As more and more women wear belly shirts, low-rise jeans, and other fashions that bare the navel, the previously overlooked belly button is the new hot item on the growing list of body features that women obsess about. As more people engage in navel-gazing, those who don’t like what they see are increasingly going under the knife to convert their undesirable “outie” belly buttons to the fashionably-acceptable “innie”.
Called an umbilicoplasty, or belly-button surgery, this procedure has been occasionally performed for medical reasons, such as a hernia. But in recent years, most umbilicoplasties have been done mostly for cosmetic reasons. Outies are “out,” innies are “in.” Many women have the procedure done following pregnancy, which may cause those who once had innies to develop outies.
According to the American Society of Aesthetic Plastic Surgery, over 8,000 umbilicoplasty surgeries were performed between 2002 and 2005. But these numbers only tell part of the story, as surgeons are performing hundreds more belly button surgeries in combination with tummy tucks. With a range of age groups undergoing the procedure, it has become evident that the desire to turn outies to innies transcends both generations and fashion trends. More than a fad, the innie belly button aesthetic appears to be on its way to becoming a social beauty standard.
The umbilicus or “belly button” is a scar that heals after the umbilical cord detaches from the body following birth. Its shape is determined by the attachment of one’s skin to the underlying muscle. Doctors say that the way in which this scar forms or attaches to the muscle is arbitrary. Dr. Michael Bermant, a plastic surgeon, explains that innie scars “curve into the deepest component of that area” and outie scars heal with “an extra bubble of tissue.” The shape of the belly button is also influenced by the tightness of one’s skin, the amount of fat under the skin, or occurrences such as umbilical hernias.
Typically, umbilicoplasty may be performed in an outpatient setting under local anesthesia, normally lasting about one hour. The surgery usually takes place in a doctor’s office operating room, but a surgical facility may be used if the umbilicoplasty is combined with other plastic surgical procedures, such as a tummy tuck. In his article, “Umbilicoplasty: conversion of ‘outie’ to ‘innie’,” plastic surgeon Dr. Darryl Hodgkinson explains the process of an umbilicoplasty. First, the umbilical scar, or “outie” belly button is cut. Then, using 2 skin flaps, one to line the reconstructed tube and the other to form the superior hood, or top bit of overhanging skin, the “innie” is formed using sutures. The procedure involves a minimal amount of pain, if any. Possible risks include scarring, infections, or the need for further surgeries. Patients may return home immediately after the surgery, and many resume normal daily activities within days. Swelling and bruising are typical immediately following the surgery. Incisions are hidden within the belly button and sutures are either dissolvable or removed in 7 to 10 days. According to data compiled by the American Society of Aesthetic Plastic Surgery, the average cost of an umbilicoplasty is $1,688. However, this price varies from city to city and does not include the cost of anesthetics or the surgical facility. With these additional costs, the price frequently ranges from $2,000 to $4,000.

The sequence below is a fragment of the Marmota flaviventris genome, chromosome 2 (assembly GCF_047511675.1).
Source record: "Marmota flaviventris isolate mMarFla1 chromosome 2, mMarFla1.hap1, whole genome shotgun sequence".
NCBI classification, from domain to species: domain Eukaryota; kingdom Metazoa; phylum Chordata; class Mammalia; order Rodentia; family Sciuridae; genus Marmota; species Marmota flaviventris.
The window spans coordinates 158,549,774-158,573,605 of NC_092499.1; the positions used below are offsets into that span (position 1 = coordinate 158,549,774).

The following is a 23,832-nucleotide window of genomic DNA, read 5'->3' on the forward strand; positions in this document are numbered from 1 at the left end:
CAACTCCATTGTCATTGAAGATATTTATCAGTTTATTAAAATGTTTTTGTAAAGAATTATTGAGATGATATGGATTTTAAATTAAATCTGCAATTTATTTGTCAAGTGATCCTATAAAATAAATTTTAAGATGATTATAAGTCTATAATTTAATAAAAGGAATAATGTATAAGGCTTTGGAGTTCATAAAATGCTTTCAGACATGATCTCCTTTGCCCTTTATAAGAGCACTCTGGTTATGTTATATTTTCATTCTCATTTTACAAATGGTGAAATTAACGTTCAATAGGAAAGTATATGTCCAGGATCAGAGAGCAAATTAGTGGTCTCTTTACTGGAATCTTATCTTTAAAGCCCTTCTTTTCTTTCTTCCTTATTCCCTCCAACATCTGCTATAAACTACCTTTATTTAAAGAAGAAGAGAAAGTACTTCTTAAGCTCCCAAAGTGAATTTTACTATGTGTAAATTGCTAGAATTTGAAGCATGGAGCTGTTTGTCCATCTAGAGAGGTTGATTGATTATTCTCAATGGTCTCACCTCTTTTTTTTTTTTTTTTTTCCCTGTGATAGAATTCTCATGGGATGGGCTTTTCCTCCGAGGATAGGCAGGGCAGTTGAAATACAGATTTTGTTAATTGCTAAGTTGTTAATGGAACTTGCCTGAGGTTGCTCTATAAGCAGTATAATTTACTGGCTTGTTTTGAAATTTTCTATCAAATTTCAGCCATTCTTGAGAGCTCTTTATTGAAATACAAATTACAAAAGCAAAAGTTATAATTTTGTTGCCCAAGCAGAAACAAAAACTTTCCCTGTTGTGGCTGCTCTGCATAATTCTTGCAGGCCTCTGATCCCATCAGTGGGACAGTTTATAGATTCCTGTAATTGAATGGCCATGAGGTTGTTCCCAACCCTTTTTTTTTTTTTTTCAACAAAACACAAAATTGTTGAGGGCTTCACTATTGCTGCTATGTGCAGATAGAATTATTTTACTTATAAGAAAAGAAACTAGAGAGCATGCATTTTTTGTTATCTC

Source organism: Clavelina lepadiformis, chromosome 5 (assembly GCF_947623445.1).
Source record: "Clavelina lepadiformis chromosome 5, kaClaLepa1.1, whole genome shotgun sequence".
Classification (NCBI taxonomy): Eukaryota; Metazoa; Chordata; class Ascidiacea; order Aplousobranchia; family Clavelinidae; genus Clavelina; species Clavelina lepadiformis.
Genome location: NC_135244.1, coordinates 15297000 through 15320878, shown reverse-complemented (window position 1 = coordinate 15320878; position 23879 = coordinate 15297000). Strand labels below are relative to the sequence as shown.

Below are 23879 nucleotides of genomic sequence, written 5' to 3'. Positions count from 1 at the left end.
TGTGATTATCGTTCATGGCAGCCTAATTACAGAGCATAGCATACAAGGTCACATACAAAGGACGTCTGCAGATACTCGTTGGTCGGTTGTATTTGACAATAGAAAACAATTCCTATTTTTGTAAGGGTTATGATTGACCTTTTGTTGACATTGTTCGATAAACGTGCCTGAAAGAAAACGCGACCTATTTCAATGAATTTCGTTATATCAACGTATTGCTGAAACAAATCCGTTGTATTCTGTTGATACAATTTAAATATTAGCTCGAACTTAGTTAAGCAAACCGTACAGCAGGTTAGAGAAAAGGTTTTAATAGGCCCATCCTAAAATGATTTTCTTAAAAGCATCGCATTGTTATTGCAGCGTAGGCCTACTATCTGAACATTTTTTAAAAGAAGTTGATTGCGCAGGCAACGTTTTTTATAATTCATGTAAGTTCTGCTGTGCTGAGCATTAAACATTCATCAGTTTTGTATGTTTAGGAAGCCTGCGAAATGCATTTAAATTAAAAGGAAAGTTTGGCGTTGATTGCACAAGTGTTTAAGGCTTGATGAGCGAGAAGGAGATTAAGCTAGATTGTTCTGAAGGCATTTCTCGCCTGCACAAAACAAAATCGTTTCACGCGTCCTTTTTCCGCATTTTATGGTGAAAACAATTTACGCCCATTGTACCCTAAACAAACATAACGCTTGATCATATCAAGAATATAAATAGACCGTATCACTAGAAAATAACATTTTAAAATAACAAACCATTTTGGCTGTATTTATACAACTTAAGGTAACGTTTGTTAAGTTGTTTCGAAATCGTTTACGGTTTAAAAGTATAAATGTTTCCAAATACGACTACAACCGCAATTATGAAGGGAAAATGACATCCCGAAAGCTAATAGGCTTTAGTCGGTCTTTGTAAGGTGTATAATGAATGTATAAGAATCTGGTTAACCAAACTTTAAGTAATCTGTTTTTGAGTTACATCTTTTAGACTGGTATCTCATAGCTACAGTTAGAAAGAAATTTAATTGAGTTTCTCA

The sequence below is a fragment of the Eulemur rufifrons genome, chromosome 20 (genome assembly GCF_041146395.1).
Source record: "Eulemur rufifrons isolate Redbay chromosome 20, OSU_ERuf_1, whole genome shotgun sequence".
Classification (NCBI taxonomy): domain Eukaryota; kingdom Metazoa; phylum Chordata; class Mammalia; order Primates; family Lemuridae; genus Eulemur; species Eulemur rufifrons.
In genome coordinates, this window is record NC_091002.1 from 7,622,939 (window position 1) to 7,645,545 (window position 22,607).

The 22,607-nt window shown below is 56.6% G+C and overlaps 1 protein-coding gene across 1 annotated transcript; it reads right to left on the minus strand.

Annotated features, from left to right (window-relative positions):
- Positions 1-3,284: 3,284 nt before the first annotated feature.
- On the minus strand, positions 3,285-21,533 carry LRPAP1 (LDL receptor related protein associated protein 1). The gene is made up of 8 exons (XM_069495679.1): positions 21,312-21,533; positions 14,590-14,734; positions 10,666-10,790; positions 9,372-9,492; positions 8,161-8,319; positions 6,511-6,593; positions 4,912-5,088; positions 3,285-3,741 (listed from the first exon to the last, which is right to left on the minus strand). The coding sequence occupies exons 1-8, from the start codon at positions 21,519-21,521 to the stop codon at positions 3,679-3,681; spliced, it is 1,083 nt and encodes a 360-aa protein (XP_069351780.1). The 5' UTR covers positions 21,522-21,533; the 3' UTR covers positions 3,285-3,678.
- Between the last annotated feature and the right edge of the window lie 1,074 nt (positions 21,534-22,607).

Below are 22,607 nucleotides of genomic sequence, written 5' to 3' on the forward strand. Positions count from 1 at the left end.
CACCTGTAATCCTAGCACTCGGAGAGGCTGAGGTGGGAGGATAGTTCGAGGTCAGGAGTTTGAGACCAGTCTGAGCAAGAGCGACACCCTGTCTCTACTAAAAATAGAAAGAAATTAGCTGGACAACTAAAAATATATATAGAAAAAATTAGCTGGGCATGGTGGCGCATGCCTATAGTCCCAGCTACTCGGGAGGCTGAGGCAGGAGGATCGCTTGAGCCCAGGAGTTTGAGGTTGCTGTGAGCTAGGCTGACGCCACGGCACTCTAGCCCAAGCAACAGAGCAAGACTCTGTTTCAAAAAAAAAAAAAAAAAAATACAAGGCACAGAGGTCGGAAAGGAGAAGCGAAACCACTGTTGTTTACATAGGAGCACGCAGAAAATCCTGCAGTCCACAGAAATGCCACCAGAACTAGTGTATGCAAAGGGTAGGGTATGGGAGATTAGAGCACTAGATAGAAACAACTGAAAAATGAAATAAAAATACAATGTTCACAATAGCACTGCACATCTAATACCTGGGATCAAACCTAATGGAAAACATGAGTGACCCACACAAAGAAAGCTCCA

Clive Thompson for the New York Times Magazine wrote in December of 2002, “Consider what’s going on here: a style of clothing is driving a style of surgery. But with umbilicoplasty, the body has become as plastic as fashion — to be nipped and tucked along with trends that themselves might last only a matter of months.” However, it is clear that this procedure is not the result of a fleeting trend, as Thompson suggested. Five years after his article, umbilicoplasties are as popular as ever.
In this area of physical appearance, most people seem to share the same sentiment, regarding innies as more attractive than outies overall. Researchers from the division of plastic surgery at the
Although patients may have differing reasons or motives for getting an umbilicoplasty, it most often has to do with their wanting to feel more attractive or confident when displaying their bare midriff. The ABC news article, “Some Seek Surgical Solution for ‘Outies,’ Eyebrows: Cosmetic Procedures on the Rise to Perfect Unlikely Body Parts,” details the story of one such woman. Alyssa Jaronko, a fitness instructor and mother of three said, “After I had children, my belly button definitely did not look how it used to. All the exercise I could do in the world was not going to fix this skin.” Dr. Michael Rose, a plastic and reconstructive surgeon, agreed with Jaronko. He explains, “From having the children inside of her abdomen, they caused hernias to happen, one actually inside the belly button which pushed the belly button out and gave her an outie,” he said. After her umbilicoplasty, Jaronko is now more confident, and is excited to be able to once again wear bikinis and have the stomach she did before having children. Dr. Rose says, “Springtime is always when we see a huge spike in cosmetic procedures that affect the body. People are thinking about the beach and how they’re going to look.”
Whether it be for their eyes only, for a significant other, or for the eyes of the public at the beach, people can feel more confident in their appearance when baring their stomachs thanks to this plastic surgery procedure.
Tags: celebrity, plastic, surgery